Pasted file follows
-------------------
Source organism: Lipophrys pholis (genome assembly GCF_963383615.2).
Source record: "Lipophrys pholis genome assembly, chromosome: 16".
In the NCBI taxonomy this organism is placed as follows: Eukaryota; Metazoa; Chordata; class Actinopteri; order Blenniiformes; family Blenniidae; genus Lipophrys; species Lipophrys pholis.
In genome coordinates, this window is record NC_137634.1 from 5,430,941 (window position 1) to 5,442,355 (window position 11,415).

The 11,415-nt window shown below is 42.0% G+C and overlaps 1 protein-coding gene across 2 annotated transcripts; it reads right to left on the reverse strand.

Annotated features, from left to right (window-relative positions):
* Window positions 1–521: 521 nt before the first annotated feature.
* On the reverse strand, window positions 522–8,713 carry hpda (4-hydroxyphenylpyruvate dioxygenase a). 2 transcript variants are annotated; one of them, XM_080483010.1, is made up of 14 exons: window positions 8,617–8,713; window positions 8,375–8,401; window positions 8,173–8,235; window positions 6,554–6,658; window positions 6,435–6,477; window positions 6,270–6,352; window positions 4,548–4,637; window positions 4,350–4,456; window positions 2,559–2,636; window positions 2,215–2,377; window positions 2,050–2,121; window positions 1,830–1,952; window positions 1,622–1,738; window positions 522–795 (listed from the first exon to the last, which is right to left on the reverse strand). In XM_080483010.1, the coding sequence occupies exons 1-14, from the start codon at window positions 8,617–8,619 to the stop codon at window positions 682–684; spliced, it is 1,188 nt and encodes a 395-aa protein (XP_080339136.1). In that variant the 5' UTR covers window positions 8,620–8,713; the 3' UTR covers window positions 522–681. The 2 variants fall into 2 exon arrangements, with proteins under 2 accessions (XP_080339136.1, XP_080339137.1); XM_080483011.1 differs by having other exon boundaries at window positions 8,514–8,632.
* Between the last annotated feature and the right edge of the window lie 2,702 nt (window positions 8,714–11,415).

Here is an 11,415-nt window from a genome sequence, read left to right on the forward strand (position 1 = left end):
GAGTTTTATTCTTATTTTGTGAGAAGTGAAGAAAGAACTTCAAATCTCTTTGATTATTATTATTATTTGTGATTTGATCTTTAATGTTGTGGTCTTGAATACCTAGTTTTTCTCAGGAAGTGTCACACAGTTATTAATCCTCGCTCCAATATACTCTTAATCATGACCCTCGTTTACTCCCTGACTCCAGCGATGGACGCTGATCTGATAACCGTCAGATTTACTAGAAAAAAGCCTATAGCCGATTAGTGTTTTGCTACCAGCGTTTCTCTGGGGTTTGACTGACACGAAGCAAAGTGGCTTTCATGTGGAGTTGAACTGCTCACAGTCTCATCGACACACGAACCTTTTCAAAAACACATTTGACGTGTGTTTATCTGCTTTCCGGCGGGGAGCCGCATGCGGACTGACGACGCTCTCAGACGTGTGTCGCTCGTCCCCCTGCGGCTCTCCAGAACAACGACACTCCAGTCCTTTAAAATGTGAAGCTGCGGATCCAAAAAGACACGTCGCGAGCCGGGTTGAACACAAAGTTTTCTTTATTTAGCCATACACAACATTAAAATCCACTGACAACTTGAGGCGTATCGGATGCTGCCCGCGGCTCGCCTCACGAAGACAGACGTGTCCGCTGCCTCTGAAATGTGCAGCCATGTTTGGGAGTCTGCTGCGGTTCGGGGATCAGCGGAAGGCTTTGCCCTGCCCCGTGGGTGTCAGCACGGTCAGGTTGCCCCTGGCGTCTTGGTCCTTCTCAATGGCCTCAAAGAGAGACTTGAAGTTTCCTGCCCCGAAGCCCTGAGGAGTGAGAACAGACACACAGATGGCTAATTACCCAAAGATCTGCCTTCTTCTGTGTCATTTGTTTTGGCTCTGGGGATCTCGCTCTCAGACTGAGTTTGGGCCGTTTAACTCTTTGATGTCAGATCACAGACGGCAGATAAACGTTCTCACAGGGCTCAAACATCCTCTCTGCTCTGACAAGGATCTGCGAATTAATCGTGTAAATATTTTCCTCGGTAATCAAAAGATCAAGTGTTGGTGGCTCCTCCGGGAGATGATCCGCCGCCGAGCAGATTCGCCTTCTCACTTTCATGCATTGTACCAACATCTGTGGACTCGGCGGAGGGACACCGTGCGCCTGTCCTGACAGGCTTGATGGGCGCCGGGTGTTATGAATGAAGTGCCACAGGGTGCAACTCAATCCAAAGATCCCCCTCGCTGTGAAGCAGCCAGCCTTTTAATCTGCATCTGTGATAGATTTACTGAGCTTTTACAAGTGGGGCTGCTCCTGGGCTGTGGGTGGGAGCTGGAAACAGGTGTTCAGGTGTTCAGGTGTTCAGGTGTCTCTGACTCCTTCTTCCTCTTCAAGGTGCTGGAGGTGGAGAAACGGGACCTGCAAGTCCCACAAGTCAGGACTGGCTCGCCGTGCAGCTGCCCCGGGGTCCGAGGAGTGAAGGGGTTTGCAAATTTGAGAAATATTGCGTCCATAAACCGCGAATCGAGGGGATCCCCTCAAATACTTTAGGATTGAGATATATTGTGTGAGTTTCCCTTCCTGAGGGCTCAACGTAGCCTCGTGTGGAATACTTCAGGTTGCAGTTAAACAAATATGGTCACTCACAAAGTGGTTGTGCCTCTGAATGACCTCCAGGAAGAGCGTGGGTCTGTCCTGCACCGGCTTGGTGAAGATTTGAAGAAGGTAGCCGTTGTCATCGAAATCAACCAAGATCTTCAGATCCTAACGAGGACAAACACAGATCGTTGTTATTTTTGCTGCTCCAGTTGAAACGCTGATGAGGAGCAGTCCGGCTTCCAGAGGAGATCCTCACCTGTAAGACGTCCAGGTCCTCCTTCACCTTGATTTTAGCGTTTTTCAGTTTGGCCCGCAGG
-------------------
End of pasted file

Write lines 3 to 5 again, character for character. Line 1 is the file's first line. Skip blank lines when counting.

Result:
In the NCBI taxonomy this organism is placed as follows: Eukaryota; Metazoa; Chordata; class Actinopteri; order Blenniiformes; family Blenniidae; genus Lipophrys; species Lipophrys pholis.
In genome coordinates, this window is record NC_137634.1 from 5,430,941 (window position 1) to 5,442,355 (window position 11,415).

The 11,415-nt window shown below is 42.0% G+C and overlaps 1 protein-coding gene across 2 annotated transcripts; it reads right to left on the reverse strand.